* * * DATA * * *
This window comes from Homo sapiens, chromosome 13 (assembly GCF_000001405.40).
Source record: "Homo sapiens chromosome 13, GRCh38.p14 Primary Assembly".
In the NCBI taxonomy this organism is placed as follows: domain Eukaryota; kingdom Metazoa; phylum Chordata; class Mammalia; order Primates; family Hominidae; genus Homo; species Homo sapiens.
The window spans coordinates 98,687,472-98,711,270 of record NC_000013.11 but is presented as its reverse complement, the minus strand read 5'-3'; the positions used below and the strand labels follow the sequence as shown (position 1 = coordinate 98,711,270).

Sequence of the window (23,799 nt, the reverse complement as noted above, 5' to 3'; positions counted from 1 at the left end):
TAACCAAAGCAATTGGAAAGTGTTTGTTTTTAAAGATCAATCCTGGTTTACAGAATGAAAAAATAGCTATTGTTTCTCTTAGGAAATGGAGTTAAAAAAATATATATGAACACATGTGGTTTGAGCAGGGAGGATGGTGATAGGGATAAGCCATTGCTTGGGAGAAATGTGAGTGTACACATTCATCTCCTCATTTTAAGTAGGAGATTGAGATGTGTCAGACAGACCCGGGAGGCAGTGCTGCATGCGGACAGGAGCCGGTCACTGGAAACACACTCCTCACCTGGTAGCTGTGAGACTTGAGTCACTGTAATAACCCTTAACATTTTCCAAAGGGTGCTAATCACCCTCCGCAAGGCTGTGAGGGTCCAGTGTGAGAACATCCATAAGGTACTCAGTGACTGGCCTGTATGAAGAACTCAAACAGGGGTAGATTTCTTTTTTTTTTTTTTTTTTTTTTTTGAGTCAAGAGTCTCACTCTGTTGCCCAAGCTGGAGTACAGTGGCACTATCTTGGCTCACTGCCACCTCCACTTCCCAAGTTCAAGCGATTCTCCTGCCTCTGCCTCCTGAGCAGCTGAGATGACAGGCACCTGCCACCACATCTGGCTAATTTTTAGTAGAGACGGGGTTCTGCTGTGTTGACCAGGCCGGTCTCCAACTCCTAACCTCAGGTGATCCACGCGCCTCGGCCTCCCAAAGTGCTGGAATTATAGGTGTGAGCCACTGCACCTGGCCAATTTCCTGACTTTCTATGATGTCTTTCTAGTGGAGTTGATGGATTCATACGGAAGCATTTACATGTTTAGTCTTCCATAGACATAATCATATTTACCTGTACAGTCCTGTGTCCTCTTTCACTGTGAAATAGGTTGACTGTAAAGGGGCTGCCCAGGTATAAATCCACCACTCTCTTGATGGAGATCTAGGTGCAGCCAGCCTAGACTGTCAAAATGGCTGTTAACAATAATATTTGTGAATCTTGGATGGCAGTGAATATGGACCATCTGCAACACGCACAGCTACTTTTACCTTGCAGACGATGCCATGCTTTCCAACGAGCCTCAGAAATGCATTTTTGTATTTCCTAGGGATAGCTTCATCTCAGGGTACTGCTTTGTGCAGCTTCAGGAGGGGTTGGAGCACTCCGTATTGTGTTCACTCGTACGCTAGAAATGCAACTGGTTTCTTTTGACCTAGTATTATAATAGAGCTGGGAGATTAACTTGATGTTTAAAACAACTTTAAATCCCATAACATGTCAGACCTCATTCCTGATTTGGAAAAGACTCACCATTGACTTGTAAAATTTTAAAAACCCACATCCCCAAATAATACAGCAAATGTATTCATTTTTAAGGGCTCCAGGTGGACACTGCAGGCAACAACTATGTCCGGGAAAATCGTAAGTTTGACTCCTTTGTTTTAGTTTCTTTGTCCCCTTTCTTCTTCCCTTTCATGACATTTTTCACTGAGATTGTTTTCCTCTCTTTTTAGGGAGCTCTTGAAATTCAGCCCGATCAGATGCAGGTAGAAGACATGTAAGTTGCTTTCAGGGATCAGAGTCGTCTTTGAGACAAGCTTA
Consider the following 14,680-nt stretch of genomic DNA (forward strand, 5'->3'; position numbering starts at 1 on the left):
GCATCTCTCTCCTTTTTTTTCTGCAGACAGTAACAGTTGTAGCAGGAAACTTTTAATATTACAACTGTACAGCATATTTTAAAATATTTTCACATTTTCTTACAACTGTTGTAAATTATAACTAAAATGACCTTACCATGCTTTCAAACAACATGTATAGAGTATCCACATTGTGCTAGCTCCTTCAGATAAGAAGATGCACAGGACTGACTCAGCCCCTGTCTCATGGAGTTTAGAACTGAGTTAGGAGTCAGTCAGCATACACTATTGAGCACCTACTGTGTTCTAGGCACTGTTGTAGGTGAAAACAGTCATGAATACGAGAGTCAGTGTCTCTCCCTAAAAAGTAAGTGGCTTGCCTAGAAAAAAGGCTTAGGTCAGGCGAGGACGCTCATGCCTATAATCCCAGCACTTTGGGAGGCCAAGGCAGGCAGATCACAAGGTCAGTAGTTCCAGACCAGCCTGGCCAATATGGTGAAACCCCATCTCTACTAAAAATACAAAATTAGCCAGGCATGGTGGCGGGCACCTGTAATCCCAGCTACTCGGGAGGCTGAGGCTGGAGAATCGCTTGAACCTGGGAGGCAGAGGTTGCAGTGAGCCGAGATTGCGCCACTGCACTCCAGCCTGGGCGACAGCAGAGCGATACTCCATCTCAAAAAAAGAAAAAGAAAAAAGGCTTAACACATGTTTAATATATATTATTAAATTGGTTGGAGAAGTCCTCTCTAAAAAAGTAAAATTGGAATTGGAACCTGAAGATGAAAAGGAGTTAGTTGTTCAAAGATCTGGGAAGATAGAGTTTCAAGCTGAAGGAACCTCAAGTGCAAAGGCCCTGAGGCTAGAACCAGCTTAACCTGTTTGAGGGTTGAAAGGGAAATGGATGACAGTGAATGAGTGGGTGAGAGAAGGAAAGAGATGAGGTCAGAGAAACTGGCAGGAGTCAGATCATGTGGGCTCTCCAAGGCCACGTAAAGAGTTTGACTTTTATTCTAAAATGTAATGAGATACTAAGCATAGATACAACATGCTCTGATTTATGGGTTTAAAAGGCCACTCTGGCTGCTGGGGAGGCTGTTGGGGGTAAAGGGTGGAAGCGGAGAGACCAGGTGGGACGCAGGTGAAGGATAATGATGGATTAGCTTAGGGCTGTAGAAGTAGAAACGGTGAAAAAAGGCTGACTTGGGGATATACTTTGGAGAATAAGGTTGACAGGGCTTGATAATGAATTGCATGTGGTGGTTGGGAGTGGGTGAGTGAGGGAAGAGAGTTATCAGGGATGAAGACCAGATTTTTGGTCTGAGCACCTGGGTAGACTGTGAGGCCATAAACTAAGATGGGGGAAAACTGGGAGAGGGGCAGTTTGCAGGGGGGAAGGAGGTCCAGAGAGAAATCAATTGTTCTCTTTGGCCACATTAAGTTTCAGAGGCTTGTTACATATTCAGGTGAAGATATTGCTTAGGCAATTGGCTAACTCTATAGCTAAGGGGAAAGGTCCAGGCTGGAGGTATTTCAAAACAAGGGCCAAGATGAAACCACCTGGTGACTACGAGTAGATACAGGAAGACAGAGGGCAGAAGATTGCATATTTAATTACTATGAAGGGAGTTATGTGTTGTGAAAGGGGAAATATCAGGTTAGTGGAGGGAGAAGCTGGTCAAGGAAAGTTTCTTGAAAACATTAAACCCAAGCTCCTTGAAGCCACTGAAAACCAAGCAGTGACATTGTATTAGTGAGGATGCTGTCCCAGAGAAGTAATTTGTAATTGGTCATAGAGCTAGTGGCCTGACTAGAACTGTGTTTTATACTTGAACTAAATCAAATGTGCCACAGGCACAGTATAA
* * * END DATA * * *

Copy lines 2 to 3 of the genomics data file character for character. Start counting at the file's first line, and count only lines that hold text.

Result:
Source record: "Homo sapiens chromosome 13, GRCh38.p14 Primary Assembly".
In the NCBI taxonomy this organism is placed as follows: domain Eukaryota; kingdom Metazoa; phylum Chordata; class Mammalia; order Primates; family Hominidae; genus Homo; species Homo sapiens.